No direct ones come to mind. Yes, there is the Merchant of Venice, but whatever my reactions to that play have been – and they have changed over time – I never recall thinking that Shakespeare had no right to create and animate a Jewish character.
I do remember my parents laughing with delight every time a Jewish character was portrayed on television or in the movies. Admittedly, these appearances tended to be comedic and generally positive. I think my parents saw such things as a sign of the community’s growing acceptance by the mainstream (maybe I would have felt differently about the Merchant of Venice had I encountered it in the 1930s?). They didn’t much care, as I recall, whether the actors who played the Jewish characters where themselves Jewish, but others may have felt differently. I also have a fairly clear memory of my mother’s very positive reaction whenever the Weavers version of Tzena Tzena was played on the radio. Were any of the Weavers Jewish? No idea. Didn’t matter.
The other day, though, I recalled something that the late Elie Wiesel wrote in one of his essays (A Plea for the Survivors, 1975).
Speaking of the Holocaust, and its deployment within popular culture, Wiesel said “the Holocaust no longer evokes the mystery of the forbidden; it no longer arouses fear or trembling, or even outrage or compassion for you. For you it is one calamity among so many others, slightly more morbid than others. You enter it, you leave it and you return to your ordinary occupations. You thought yourself capable of imagining the unimaginable; you have seen nothing. You thought yourself capable of discussing the unspeakable; you have understood nothing, you have retained nothing.” And later in the same essay, “once robbed of its sacred aspect, the Holocaust became a fashionable subject; good to impress or shock. Recommended to anyone seeking a vehicle to climb, succeed, create a sensation. You thought that you could face the agony of a people; you have felt nothing.”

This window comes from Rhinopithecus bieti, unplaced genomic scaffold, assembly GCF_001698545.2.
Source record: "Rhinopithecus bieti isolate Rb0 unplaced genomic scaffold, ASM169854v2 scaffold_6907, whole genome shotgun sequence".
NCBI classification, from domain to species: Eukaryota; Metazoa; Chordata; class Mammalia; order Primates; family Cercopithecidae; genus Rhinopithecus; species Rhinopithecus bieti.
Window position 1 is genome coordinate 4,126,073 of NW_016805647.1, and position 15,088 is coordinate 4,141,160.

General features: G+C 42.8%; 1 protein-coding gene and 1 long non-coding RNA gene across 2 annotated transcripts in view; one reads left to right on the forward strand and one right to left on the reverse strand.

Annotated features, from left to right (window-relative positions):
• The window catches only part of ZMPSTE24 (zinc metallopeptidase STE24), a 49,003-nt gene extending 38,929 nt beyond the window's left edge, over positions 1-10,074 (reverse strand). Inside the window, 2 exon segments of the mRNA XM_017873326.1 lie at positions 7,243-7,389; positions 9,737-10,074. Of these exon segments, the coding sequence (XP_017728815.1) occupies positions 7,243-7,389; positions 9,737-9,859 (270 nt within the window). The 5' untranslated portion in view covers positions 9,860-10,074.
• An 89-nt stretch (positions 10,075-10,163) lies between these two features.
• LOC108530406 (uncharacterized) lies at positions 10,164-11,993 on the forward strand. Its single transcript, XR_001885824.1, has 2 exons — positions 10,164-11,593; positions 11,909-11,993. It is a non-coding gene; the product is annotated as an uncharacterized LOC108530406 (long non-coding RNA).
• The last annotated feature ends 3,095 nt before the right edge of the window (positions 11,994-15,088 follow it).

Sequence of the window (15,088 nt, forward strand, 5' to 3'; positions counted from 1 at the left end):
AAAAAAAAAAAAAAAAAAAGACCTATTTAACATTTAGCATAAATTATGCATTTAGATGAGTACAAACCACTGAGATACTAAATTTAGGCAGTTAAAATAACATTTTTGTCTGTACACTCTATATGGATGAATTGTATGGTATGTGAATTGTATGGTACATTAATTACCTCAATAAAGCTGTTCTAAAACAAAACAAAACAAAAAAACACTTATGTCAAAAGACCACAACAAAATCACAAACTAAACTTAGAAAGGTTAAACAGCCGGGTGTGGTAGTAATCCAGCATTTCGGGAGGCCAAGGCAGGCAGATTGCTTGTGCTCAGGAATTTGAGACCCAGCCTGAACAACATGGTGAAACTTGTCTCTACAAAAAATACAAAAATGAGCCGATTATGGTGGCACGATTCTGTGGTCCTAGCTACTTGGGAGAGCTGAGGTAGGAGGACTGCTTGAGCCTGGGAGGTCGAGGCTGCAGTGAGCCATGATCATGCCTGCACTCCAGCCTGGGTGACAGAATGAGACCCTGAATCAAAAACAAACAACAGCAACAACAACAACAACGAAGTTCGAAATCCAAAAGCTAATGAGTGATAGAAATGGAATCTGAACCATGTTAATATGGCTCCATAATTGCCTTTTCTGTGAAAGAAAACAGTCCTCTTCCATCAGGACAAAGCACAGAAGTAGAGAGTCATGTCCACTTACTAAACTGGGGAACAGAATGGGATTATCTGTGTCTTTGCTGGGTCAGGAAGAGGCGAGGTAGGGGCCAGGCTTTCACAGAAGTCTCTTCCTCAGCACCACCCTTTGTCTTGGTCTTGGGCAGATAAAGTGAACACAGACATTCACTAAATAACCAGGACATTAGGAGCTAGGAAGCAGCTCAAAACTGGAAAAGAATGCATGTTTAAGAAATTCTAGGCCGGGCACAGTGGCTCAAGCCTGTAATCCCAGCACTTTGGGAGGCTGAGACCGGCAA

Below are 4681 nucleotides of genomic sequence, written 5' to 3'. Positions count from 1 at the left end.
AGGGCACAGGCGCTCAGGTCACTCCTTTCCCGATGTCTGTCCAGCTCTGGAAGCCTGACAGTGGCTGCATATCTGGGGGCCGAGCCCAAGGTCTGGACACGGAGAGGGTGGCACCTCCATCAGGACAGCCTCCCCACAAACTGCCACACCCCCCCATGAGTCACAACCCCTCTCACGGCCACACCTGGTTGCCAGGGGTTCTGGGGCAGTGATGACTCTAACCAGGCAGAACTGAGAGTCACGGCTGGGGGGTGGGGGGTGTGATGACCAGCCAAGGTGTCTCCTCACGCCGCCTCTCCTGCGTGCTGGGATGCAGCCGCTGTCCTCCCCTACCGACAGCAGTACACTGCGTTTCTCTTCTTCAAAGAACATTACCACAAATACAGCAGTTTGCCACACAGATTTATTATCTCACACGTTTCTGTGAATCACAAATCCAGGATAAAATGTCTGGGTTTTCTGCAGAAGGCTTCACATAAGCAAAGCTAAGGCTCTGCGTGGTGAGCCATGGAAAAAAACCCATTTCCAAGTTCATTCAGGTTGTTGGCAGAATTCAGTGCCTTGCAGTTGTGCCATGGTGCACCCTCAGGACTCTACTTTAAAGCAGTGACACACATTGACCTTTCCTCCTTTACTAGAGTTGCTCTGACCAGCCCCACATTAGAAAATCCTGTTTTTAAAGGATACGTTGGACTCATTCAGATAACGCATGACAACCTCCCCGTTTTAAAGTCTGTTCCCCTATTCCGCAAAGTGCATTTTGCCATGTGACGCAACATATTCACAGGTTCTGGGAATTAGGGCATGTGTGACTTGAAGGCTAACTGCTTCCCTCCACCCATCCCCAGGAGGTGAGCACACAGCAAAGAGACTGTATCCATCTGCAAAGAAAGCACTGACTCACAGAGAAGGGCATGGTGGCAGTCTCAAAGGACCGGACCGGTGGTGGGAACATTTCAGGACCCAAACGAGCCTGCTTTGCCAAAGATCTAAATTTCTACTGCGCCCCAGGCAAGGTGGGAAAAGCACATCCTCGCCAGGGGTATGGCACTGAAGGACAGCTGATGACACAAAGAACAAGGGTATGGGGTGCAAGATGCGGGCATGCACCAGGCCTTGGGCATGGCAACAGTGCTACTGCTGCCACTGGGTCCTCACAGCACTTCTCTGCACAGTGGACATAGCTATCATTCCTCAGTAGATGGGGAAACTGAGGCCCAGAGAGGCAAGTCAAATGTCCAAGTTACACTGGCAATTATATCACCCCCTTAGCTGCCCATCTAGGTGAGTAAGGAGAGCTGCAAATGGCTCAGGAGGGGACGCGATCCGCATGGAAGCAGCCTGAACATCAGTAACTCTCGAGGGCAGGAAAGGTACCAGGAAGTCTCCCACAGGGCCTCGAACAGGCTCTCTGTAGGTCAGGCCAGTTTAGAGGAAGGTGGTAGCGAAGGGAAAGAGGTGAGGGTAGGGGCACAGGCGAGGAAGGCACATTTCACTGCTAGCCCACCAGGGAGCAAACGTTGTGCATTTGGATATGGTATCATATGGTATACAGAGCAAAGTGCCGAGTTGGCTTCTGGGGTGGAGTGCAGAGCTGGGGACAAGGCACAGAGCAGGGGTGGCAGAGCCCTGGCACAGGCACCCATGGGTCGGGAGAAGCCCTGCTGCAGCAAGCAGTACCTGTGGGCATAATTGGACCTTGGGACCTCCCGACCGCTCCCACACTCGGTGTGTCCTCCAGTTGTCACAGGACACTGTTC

So, I think maybe I am starting to get it now. Majority cultures do not have to worry about cultural appropriation because they have deliberately, inadvertently or unavoidably engaged in cultural pollination.
To compose in the style of Vivaldi or sculpt in the style of Michelangelo may expose you to charges of hubris or a lack of originality, but you will not likely be accused of theft. You can’t steal what is being given away or indeed being forced upon you like a second piece of cake from your grandmother.
Minority cultures hold their memories and traditions closer. As you integrate into the mainstream, you may release your grip and open your stories to telling by others to better educate the wider population. But in the beginning, I think it is natural and understandable that communities guard their cultural treasures.
We can do worse than recall the words that John Steinbeck put in the mouths of the women who gathered in a dusty farmyard to sort through their possessions, determining what would be taken and what would be left behind.
“How can we live without our lives? How will we know it’s us without our past?”
This may not satisfy anyone else but me, but maybe we can relax just a little, stop assuming that all doors must swing both ways all the time, and take the time to consider why this may be the case.